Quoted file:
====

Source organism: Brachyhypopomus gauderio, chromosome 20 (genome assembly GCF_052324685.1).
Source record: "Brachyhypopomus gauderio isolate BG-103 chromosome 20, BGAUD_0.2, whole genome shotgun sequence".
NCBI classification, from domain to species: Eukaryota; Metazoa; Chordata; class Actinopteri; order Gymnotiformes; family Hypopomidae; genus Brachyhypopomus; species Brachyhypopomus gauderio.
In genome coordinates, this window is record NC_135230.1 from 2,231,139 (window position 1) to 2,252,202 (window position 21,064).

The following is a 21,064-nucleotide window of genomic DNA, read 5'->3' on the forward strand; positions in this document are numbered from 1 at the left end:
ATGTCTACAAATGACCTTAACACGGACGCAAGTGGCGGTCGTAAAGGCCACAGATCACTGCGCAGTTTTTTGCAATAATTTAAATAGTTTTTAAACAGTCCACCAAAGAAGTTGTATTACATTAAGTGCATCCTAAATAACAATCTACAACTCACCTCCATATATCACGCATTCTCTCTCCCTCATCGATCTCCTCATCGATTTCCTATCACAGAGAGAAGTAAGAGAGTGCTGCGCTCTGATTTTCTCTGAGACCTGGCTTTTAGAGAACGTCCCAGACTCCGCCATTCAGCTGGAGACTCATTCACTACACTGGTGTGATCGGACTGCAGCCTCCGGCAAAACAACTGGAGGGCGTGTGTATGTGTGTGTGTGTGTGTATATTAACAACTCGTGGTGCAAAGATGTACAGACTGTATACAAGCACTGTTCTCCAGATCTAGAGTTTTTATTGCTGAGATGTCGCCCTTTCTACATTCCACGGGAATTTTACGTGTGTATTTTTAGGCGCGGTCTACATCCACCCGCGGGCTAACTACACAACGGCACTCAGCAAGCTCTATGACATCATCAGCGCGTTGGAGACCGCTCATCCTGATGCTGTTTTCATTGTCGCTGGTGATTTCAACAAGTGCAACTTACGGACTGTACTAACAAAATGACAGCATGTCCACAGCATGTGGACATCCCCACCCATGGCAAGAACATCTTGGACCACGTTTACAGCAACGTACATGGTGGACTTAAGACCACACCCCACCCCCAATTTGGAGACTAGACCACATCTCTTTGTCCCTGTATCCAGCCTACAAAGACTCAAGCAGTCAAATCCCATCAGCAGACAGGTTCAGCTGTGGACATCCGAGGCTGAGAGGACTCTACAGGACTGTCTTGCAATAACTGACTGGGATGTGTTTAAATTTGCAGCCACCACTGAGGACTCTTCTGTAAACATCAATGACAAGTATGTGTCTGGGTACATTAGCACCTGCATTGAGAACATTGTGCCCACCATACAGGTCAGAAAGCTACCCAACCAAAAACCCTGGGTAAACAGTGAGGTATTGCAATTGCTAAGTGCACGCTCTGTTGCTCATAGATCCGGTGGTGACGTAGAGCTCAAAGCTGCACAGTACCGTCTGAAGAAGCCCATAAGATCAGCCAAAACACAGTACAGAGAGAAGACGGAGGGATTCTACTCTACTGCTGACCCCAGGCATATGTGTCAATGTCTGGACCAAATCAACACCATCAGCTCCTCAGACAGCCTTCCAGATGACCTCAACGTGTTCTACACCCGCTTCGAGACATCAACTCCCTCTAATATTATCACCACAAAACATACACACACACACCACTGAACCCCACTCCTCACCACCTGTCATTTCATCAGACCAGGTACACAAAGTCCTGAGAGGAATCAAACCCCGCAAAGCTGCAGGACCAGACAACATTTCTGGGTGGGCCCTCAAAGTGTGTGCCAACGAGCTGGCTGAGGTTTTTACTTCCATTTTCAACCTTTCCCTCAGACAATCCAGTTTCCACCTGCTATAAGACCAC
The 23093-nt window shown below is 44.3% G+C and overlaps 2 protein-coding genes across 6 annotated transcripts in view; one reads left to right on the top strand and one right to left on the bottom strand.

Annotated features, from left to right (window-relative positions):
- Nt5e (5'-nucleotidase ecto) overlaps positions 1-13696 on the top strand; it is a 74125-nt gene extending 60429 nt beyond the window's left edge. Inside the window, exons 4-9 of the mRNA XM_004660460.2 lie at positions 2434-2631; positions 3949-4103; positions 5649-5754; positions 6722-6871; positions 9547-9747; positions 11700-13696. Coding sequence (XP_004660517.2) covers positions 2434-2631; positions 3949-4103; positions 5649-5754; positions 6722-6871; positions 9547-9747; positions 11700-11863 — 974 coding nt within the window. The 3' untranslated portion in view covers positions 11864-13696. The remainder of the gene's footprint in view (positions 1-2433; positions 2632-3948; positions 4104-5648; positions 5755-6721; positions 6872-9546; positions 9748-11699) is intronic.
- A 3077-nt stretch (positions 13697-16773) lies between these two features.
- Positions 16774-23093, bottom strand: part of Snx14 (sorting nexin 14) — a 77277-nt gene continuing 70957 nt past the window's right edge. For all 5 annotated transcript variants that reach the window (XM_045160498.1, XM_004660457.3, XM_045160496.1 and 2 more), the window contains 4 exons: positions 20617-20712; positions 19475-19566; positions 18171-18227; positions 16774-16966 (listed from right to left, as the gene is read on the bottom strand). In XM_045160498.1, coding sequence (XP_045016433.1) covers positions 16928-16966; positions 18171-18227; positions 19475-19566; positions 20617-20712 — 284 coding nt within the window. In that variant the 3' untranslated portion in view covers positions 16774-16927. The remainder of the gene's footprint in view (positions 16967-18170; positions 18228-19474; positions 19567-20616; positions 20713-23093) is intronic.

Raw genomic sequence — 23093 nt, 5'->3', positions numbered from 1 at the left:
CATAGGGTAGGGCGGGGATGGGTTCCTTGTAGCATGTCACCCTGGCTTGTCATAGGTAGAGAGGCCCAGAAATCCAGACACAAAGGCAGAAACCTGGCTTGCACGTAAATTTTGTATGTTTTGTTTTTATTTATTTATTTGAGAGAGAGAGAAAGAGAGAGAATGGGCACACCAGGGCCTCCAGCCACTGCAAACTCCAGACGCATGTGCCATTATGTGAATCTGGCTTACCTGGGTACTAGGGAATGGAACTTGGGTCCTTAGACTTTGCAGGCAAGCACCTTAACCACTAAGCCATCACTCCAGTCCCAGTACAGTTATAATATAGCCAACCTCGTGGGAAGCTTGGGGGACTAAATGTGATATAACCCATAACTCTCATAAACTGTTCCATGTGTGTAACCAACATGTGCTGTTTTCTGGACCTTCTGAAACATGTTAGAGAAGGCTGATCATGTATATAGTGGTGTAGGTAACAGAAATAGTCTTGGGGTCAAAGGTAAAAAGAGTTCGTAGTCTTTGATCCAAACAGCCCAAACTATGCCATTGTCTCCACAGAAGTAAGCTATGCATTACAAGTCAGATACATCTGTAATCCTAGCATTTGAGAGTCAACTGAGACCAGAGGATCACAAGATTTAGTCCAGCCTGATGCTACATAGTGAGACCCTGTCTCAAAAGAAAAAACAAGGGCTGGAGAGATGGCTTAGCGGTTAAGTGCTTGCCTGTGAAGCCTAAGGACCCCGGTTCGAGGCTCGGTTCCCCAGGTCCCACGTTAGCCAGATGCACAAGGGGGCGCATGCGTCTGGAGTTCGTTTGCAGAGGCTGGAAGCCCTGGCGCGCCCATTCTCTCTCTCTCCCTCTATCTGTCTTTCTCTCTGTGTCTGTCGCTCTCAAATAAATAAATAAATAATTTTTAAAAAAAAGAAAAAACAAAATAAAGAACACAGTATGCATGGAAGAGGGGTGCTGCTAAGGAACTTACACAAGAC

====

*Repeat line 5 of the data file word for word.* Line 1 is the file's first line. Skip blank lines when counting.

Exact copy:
The following is a 21,064-nucleotide window of genomic DNA, read 5'->3' on the forward strand; positions in this document are numbered from 1 at the left end: